Editorial ~ 2010: May


This month we give our opinions on the national interest, the Age of Enlightenment in Scotland and praise Eurovision.

The National Interest

According to David Cameron and Nick Clegg, coalition can work in the ‘national interest’.

It may not be a bad idea then to ask them both if they would like to lead the negotiations at the forthcoming ‘Brass Band Summit’ in Birmingham on 3rd July.

The meeting is taking place to discuss the ‘national interest’ of the British banding movement - one that is without doubt in need of radical overhaul if it is to survive well into the 21st century.

The event proclaims ‘Time to move forward – a key event to define the future’. The language being used is that of ‘aspiration’ and ‘vision’, ‘stakeholders’, ‘key leaders’, ‘strategies’ and ‘frameworks’ –  the same verbiage of nothingness, that sees ‘key leaders in the sector’ claim they enjoyed ‘open and frank discussions’.

Summit meetings only work if those who come to the table discuss the issues are prepared to give up at least a modicum of self interest for the common good.

And who from the list of contest promoters, band associations and committees and representative bodies - including the promoters of this initiative, the British Federation of Brass Bands and the Association of Brass Band Adjudicators, is actually prepared to do that ?

Forget the tinkering around the edges. The key to it all comes with addressing the democratic question of how we fund the governance of banding in the UK.

Bin the woolly ‘visions’ and the ‘aspirations’, and concentrate on the money.

Getting the banding electorate to fund a true national representative body is the first, and perhaps the only, question that needs to be discussed.

Only then can the movement start to contemplate some sort of ‘vision’ inspired future that is truly in the national interest..

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The Age of Enlightenment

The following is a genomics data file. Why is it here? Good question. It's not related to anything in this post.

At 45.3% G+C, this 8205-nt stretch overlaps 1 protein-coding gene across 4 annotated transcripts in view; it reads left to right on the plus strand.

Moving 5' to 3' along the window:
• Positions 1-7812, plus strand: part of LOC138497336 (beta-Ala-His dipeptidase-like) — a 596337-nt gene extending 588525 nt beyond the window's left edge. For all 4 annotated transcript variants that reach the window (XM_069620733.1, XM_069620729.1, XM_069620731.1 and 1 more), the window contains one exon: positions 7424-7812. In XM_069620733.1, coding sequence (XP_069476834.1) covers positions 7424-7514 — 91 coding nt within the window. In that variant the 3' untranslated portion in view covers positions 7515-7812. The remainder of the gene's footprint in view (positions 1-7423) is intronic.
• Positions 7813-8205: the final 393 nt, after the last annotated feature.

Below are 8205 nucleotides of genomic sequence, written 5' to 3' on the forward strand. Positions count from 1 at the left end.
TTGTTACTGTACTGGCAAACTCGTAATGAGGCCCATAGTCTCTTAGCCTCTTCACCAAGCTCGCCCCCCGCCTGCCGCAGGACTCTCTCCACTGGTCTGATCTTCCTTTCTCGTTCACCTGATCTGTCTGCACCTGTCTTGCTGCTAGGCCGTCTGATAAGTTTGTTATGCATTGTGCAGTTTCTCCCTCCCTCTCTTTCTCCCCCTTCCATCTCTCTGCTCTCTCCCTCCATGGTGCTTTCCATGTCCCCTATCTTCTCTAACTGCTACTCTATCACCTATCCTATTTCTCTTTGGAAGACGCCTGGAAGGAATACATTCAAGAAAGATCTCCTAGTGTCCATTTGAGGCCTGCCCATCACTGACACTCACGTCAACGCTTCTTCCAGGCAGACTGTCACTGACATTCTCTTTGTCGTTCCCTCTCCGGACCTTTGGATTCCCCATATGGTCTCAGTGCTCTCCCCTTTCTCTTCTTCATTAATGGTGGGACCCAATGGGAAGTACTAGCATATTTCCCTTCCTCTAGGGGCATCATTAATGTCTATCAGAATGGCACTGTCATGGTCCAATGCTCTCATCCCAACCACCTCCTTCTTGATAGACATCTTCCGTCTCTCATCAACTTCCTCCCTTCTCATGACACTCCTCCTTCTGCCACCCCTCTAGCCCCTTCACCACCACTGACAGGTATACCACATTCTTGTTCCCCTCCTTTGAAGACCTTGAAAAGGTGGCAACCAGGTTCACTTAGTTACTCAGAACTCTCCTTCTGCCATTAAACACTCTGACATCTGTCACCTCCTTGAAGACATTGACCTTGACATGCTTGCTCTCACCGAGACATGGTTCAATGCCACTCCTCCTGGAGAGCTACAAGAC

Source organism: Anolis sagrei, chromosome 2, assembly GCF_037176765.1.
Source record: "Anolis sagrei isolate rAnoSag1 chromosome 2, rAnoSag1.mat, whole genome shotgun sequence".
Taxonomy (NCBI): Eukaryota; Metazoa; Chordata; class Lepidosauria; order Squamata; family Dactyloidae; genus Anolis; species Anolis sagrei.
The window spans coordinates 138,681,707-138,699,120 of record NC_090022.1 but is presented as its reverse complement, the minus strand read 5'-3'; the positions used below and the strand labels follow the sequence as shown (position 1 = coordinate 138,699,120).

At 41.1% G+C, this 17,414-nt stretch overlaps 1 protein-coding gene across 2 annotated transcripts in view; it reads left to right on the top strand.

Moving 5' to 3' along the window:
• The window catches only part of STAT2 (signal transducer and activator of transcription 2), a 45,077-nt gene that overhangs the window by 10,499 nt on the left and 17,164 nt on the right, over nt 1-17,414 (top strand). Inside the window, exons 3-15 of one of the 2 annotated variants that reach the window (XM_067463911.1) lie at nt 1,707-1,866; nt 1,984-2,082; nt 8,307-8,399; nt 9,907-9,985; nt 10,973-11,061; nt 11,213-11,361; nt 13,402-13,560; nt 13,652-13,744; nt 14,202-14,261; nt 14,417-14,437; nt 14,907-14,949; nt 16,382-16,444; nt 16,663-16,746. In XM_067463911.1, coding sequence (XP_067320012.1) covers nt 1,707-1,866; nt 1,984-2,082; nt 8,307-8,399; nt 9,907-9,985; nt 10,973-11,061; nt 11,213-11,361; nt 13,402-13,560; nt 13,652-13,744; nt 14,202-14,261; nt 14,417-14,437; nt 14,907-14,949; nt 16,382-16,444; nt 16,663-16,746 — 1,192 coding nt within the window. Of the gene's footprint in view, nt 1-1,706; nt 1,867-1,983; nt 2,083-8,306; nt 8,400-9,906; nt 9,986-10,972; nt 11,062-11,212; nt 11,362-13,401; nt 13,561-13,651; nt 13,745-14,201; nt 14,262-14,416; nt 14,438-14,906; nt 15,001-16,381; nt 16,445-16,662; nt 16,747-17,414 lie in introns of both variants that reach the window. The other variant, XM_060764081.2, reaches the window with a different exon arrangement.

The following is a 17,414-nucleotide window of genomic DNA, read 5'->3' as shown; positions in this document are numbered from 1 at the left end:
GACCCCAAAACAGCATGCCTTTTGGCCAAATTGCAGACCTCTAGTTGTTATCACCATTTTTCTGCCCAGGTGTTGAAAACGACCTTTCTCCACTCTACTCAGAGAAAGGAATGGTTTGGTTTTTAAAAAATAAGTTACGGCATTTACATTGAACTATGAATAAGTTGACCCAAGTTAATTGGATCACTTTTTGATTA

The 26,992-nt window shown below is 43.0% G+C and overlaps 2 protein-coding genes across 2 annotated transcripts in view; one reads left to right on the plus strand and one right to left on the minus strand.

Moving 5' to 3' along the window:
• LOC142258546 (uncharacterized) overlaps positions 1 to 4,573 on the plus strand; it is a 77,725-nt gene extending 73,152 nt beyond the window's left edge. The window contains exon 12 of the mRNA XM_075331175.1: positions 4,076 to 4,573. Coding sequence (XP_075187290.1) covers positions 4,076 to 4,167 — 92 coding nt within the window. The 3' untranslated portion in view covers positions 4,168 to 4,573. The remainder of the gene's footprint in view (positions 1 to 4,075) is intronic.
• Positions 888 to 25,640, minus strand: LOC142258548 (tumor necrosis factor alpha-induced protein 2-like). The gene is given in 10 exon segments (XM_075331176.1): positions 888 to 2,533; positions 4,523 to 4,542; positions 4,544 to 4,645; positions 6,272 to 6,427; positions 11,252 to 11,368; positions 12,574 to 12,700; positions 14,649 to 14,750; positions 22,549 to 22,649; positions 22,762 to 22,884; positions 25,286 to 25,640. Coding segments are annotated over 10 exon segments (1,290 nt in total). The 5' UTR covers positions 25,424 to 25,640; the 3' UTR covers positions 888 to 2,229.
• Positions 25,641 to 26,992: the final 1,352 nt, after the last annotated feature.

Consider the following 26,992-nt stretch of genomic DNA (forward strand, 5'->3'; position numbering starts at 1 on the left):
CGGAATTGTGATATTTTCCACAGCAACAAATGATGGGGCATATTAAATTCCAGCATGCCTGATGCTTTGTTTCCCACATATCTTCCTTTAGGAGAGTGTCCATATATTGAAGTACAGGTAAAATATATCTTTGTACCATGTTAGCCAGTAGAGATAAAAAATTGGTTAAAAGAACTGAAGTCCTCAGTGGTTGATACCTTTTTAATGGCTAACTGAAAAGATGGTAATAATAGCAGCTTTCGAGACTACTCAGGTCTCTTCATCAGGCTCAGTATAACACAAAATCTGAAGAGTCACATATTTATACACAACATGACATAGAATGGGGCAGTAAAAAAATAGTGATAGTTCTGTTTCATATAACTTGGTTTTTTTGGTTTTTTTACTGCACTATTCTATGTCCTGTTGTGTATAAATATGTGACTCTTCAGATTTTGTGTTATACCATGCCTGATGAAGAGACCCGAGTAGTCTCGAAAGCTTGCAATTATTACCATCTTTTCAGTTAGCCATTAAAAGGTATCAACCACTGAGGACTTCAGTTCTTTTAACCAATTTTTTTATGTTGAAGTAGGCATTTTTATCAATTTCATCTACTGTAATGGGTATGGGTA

The actual Age of Enlightenment may have taken place around 250 years ago, but it seems the Scots are once again upholding its progressive core values of critical questioning of traditional institutions and customs.

Not for the first time, the Scottish Brass Band Association is prepared to try something different (if not new) in a bid to breath new life into something as dated and prescribed as a brass band contest.

The decision to employ three outstanding musicians in Howard Snell, Hannes Buchegger and Simon Dobson as an open adjudication panel for the Scottish Open Championship in November in Perth is to be applauded.

Strangely for the Scots, its not that radical or particularly inventive a decision - but it is an enlightened one, especially at a time when the desire of others to remain bound by the paralysing straight jacket of ‘heritage’ and ‘tradition’ is fast becoming a means of ensuring terminal decline.

There will be complaints and quibbles, and those who will base their own minds up from what they heard in the bar, but you cannot take issue with the overriding fact of the matter, that the Scots are once again are showing the rest of the banding movement the way towards a brighter future.

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In praise of Eurovision

The excellent European Brass Band Championships in Linz in Austria, was a triumph of organisational good management and fine music making.

It was also a triumph of innovative coverage too, with World of Brass, through British Bandsman, providing a live internet stream from the Brucknerhaus that gave subscribers the opportunity to enjoy a taste of the action as it happened.  

Hosted by the excellent Simone Rebello, a wider audience got to hear the bands perform some wonderful music, whilst also enjoying interviews, views and opinions, all broadcast professionally from an event that continues to welcome an open and progressive relationship with the banding media.

Initial reports suggested that viewing figures were encouraging, and despite the undoubted expense, it seems the coverage could well become an integral part of a competition that is now without doubt, the leading brass band competition in the world.

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